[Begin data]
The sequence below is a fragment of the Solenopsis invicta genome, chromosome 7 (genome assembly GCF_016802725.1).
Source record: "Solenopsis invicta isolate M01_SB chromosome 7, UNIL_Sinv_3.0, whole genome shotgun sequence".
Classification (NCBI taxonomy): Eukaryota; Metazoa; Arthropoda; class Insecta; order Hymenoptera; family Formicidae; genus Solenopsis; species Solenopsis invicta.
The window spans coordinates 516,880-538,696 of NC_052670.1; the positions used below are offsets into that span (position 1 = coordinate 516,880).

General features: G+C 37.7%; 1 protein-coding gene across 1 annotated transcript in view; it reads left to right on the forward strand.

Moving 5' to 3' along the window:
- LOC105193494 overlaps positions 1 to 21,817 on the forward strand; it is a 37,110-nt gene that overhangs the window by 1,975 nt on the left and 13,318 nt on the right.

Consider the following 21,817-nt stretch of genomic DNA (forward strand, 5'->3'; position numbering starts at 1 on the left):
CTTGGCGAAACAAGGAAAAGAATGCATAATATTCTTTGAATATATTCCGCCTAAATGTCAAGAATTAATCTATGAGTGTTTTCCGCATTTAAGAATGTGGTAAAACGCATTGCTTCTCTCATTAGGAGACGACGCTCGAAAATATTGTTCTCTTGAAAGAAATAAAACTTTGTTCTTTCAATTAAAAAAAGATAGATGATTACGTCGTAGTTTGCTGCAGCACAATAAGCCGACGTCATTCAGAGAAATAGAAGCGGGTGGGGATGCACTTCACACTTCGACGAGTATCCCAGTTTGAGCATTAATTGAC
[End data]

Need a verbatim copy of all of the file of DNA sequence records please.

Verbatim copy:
The sequence below is a fragment of the Solenopsis invicta genome, chromosome 7 (genome assembly GCF_016802725.1).
Source record: "Solenopsis invicta isolate M01_SB chromosome 7, UNIL_Sinv_3.0, whole genome shotgun sequence".
Classification (NCBI taxonomy): Eukaryota; Metazoa; Arthropoda; class Insecta; order Hymenoptera; family Formicidae; genus Solenopsis; species Solenopsis invicta.
The window spans coordinates 516,880-538,696 of NC_052670.1; the positions used below are offsets into that span (position 1 = coordinate 516,880).

General features: G+C 37.7%; 1 protein-coding gene across 1 annotated transcript in view; it reads left to right on the forward strand.

Moving 5' to 3' along the window:
- LOC105193494 overlaps positions 1 to 21,817 on the forward strand; it is a 37,110-nt gene that overhangs the window by 1,975 nt on the left and 13,318 nt on the right.

Consider the following 21,817-nt stretch of genomic DNA (forward strand, 5'->3'; position numbering starts at 1 on the left):
CTTGGCGAAACAAGGAAAAGAATGCATAATATTCTTTGAATATATTCCGCCTAAATGTCAAGAATTAATCTATGAGTGTTTTCCGCATTTAAGAATGTGGTAAAACGCATTGCTTCTCTCATTAGGAGACGACGCTCGAAAATATTGTTCTCTTGAAAGAAATAAAACTTTGTTCTTTCAATTAAAAAAAGATAGATGATTACGTCGTAGTTTGCTGCAGCACAATAAGCCGACGTCATTCAGAGAAATAGAAGCGGGTGGGGATGCACTTCACACTTCGACGAGTATCCCAGTTTGAGCATTAATTGAC